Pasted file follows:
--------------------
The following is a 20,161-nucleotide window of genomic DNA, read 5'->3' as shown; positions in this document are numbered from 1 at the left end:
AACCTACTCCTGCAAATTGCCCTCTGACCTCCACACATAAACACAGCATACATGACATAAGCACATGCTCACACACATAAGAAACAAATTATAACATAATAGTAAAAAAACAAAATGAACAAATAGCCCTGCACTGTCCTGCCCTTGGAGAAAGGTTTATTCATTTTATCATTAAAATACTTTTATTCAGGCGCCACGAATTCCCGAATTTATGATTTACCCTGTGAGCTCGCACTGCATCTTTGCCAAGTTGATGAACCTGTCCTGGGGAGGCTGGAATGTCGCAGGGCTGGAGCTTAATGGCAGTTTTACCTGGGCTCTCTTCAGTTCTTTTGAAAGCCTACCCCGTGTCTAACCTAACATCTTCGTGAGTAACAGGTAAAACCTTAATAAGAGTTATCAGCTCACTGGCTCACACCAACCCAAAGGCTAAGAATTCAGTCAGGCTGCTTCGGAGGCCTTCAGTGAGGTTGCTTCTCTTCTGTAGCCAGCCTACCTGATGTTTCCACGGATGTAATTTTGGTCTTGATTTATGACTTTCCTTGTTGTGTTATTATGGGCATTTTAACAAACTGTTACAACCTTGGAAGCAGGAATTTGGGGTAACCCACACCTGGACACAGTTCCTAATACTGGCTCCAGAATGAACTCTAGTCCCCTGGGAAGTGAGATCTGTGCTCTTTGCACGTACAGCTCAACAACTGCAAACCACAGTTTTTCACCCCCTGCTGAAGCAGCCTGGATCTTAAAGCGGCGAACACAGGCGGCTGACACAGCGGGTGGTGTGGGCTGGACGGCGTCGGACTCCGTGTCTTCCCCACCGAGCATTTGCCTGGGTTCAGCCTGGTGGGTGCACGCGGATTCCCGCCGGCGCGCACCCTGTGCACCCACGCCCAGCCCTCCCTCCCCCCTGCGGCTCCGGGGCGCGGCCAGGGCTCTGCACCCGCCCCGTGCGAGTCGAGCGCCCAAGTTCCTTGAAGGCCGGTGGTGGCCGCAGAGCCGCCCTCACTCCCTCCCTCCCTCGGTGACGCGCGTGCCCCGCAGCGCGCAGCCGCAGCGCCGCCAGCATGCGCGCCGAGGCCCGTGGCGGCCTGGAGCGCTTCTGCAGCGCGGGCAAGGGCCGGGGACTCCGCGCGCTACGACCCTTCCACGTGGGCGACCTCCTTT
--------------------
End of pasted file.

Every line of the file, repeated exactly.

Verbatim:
The following is a 20,161-nucleotide window of genomic DNA, read 5'->3' as shown; positions in this document are numbered from 1 at the left end:
AACCTACTCCTGCAAATTGCCCTCTGACCTCCACACATAAACACAGCATACATGACATAAGCACATGCTCACACACATAAGAAACAAATTATAACATAATAGTAAAAAAACAAAATGAACAAATAGCCCTGCACTGTCCTGCCCTTGGAGAAAGGTTTATTCATTTTATCATTAAAATACTTTTATTCAGGCGCCACGAATTCCCGAATTTATGATTTACCCTGTGAGCTCGCACTGCATCTTTGCCAAGTTGATGAACCTGTCCTGGGGAGGCTGGAATGTCGCAGGGCTGGAGCTTAATGGCAGTTTTACCTGGGCTCTCTTCAGTTCTTTTGAAAGCCTACCCCGTGTCTAACCTAACATCTTCGTGAGTAACAGGTAAAACCTTAATAAGAGTTATCAGCTCACTGGCTCACACCAACCCAAAGGCTAAGAATTCAGTCAGGCTGCTTCGGAGGCCTTCAGTGAGGTTGCTTCTCTTCTGTAGCCAGCCTACCTGATGTTTCCACGGATGTAATTTTGGTCTTGATTTATGACTTTCCTTGTTGTGTTATTATGGGCATTTTAACAAACTGTTACAACCTTGGAAGCAGGAATTTGGGGTAACCCACACCTGGACACAGTTCCTAATACTGGCTCCAGAATGAACTCTAGTCCCCTGGGAAGTGAGATCTGTGCTCTTTGCACGTACAGCTCAACAACTGCAAACCACAGTTTTTCACCCCCTGCTGAAGCAGCCTGGATCTTAAAGCGGCGAACACAGGCGGCTGACACAGCGGGTGGTGTGGGCTGGACGGCGTCGGACTCCGTGTCTTCCCCACCGAGCATTTGCCTGGGTTCAGCCTGGTGGGTGCACGCGGATTCCCGCCGGCGCGCACCCTGTGCACCCACGCCCAGCCCTCCCTCCCCCCTGCGGCTCCGGGGCGCGGCCAGGGCTCTGCACCCGCCCCGTGCGAGTCGAGCGCCCAAGTTCCTTGAAGGCCGGTGGTGGCCGCAGAGCCGCCCTCACTCCCTCCCTCCCTCGGTGACGCGCGTGCCCCGCAGCGCGCAGCCGCAGCGCCGCCAGCATGCGCGCCGAGGCCCGTGGCGGCCTGGAGCGCTTCTGCAGCGCGGGCAAGGGCCGGGGACTCCGCGCGCTACGACCCTTCCACGTGGGCGACCTCCTTT